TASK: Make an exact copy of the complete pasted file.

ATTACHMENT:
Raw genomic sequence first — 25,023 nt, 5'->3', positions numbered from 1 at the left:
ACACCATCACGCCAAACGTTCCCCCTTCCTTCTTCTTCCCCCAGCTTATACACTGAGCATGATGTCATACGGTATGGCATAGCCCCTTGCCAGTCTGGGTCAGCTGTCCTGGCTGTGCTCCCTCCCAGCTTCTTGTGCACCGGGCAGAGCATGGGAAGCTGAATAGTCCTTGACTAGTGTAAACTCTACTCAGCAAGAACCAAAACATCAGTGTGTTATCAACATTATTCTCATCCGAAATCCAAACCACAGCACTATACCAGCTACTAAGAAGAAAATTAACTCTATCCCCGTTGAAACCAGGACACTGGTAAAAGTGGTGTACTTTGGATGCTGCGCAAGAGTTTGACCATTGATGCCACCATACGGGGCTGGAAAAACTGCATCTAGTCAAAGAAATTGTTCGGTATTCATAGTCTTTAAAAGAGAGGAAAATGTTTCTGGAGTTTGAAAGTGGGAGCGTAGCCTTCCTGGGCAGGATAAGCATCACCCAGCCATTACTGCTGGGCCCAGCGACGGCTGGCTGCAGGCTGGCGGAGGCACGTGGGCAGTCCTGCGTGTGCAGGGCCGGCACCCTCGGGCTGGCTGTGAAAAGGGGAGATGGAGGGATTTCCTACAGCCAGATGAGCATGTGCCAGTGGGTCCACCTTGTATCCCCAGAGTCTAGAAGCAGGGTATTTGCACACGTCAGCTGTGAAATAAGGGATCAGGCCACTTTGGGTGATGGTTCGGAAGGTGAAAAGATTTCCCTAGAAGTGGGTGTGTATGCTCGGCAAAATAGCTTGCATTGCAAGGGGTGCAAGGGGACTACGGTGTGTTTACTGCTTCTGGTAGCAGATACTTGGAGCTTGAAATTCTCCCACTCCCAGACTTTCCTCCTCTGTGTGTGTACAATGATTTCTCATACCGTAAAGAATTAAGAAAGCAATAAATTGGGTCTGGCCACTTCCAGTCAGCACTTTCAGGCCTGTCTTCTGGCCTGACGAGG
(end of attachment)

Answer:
Raw genomic sequence first — 25,023 nt, 5'->3', positions numbered from 1 at the left:
ACACCATCACGCCAAACGTTCCCCCTTCCTTCTTCTTCCCCCAGCTTATACACTGAGCATGATGTCATACGGTATGGCATAGCCCCTTGCCAGTCTGGGTCAGCTGTCCTGGCTGTGCTCCCTCCCAGCTTCTTGTGCACCGGGCAGAGCATGGGAAGCTGAATAGTCCTTGACTAGTGTAAACTCTACTCAGCAAGAACCAAAACATCAGTGTGTTATCAACATTATTCTCATCCGAAATCCAAACCACAGCACTATACCAGCTACTAAGAAGAAAATTAACTCTATCCCCGTTGAAACCAGGACACTGGTAAAAGTGGTGTACTTTGGATGCTGCGCAAGAGTTTGACCATTGATGCCACCATACGGGGCTGGAAAAACTGCATCTAGTCAAAGAAATTGTTCGGTATTCATAGTCTTTAAAAGAGAGGAAAATGTTTCTGGAGTTTGAAAGTGGGAGCGTAGCCTTCCTGGGCAGGATAAGCATCACCCAGCCATTACTGCTGGGCCCAGCGACGGCTGGCTGCAGGCTGGCGGAGGCACGTGGGCAGTCCTGCGTGTGCAGGGCCGGCACCCTCGGGCTGGCTGTGAAAAGGGGAGATGGAGGGATTTCCTACAGCCAGATGAGCATGTGCCAGTGGGTCCACCTTGTATCCCCAGAGTCTAGAAGCAGGGTATTTGCACACGTCAGCTGTGAAATAAGGGATCAGGCCACTTTGGGTGATGGTTCGGAAGGTGAAAAGATTTCCCTAGAAGTGGGTGTGTATGCTCGGCAAAATAGCTTGCATTGCAAGGGGTGCAAGGGGACTACGGTGTGTTTACTGCTTCTGGTAGCAGATACTTGGAGCTTGAAATTCTCCCACTCCCAGACTTTCCTCCTCTGTGTGTGTACAATGATTTCTCATACCGTAAAGAATTAAGAAAGCAATAAATTGGGTCTGGCCACTTCCAGTCAGCACTTTCAGGCCTGTCTTCTGGCCTGACGAGG